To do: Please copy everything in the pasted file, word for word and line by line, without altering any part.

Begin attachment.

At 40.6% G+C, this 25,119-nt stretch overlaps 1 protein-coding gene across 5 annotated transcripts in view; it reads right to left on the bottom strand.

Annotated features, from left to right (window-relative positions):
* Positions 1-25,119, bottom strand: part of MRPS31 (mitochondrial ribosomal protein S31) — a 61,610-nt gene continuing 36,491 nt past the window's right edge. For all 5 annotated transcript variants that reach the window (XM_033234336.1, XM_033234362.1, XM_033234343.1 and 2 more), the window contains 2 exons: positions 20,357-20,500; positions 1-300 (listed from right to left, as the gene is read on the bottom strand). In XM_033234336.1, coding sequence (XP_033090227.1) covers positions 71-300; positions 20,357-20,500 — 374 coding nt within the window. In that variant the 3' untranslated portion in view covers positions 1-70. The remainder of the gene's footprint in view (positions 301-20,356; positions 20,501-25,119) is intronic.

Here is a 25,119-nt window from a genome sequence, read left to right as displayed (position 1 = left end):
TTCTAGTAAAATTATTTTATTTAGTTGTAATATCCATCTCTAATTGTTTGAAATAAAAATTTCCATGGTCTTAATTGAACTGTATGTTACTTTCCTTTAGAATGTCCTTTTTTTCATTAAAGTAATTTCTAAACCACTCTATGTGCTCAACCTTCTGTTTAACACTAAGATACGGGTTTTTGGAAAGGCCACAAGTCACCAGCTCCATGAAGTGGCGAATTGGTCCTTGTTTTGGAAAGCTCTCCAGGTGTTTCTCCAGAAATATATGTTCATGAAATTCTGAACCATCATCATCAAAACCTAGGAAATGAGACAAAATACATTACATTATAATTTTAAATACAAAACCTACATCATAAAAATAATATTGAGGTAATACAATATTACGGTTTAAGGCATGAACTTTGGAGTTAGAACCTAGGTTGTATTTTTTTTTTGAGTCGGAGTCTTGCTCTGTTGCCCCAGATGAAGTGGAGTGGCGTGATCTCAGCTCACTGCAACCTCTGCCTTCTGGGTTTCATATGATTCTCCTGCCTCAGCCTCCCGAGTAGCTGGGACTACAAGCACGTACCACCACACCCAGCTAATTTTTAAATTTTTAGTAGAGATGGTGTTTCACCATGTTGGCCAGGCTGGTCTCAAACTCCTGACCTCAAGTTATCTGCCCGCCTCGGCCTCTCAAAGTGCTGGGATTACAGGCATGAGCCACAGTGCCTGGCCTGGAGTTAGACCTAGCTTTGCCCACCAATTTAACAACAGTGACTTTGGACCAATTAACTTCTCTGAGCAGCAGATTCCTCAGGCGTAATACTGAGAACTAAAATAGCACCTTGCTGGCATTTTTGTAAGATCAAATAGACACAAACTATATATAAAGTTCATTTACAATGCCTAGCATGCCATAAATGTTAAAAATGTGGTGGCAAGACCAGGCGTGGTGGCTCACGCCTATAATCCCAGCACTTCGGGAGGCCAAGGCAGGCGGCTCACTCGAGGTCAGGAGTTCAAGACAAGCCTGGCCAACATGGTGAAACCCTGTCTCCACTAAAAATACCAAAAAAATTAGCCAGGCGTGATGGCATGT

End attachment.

At 40.6% G+C, this 25,119-nt stretch overlaps 1 protein-coding gene across 5 annotated transcripts in view; it reads right to left on the bottom strand.

Annotated features, from left to right (window-relative positions):
* Positions 1-25,119, bottom strand: part of MRPS31 (mitochondrial ribosomal protein S31) — a 61,610-nt gene continuing 36,491 nt past the window's right edge. For all 5 annotated transcript variants that reach the window (XM_033234336.1, XM_033234362.1, XM_033234343.1 and 2 more), the window contains 2 exons: positions 20,357-20,500; positions 1-300 (listed from right to left, as the gene is read on the bottom strand). In XM_033234336.1, coding sequence (XP_033090227.1) covers positions 71-300; positions 20,357-20,500 — 374 coding nt within the window. In that variant the 3' untranslated portion in view covers positions 1-70. The remainder of the gene's footprint in view (positions 301-20,356; positions 20,501-25,119) is intronic.

Here is a 25,119-nt window from a genome sequence, read left to right as displayed (position 1 = left end):
TTCTAGTAAAATTATTTTATTTAGTTGTAATATCCATCTCTAATTGTTTGAAATAAAAATTTCCATGGTCTTAATTGAACTGTATGTTACTTTCCTTTAGAATGTCCTTTTTTTCATTAAAGTAATTTCTAAACCACTCTATGTGCTCAACCTTCTGTTTAACACTAAGATACGGGTTTTTGGAAAGGCCACAAGTCACCAGCTCCATGAAGTGGCGAATTGGTCCTTGTTTTGGAAAGCTCTCCAGGTGTTTCTCCAGAAATATATGTTCATGAAATTCTGAACCATCATCATCAAAACCTAGGAAATGAGACAAAATACATTACATTATAATTTTAAATACAAAACCTACATCATAAAAATAATATTGAGGTAATACAATATTACGGTTTAAGGCATGAACTTTGGAGTTAGAACCTAGGTTGTATTTTTTTTTTGAGTCGGAGTCTTGCTCTGTTGCCCCAGATGAAGTGGAGTGGCGTGATCTCAGCTCACTGCAACCTCTGCCTTCTGGGTTTCATATGATTCTCCTGCCTCAGCCTCCCGAGTAGCTGGGACTACAAGCACGTACCACCACACCCAGCTAATTTTTAAATTTTTAGTAGAGATGGTGTTTCACCATGTTGGCCAGGCTGGTCTCAAACTCCTGACCTCAAGTTATCTGCCCGCCTCGGCCTCTCAAAGTGCTGGGATTACAGGCATGAGCCACAGTGCCTGGCCTGGAGTTAGACCTAGCTTTGCCCACCAATTTAACAACAGTGACTTTGGACCAATTAACTTCTCTGAGCAGCAGATTCCTCAGGCGTAATACTGAGAACTAAAATAGCACCTTGCTGGCATTTTTGTAAGATCAAATAGACACAAACTATATATAAAGTTCATTTACAATGCCTAGCATGCCATAAATGTTAAAAATGTGGTGGCAAGACCAGGCGTGGTGGCTCACGCCTATAATCCCAGCACTTCGGGAGGCCAAGGCAGGCGGCTCACTCGAGGTCAGGAGTTCAAGACAAGCCTGGCCAACATGGTGAAACCCTGTCTCCACTAAAAATACCAAAAAAATTAGCCAGGCGTGATGGCATGT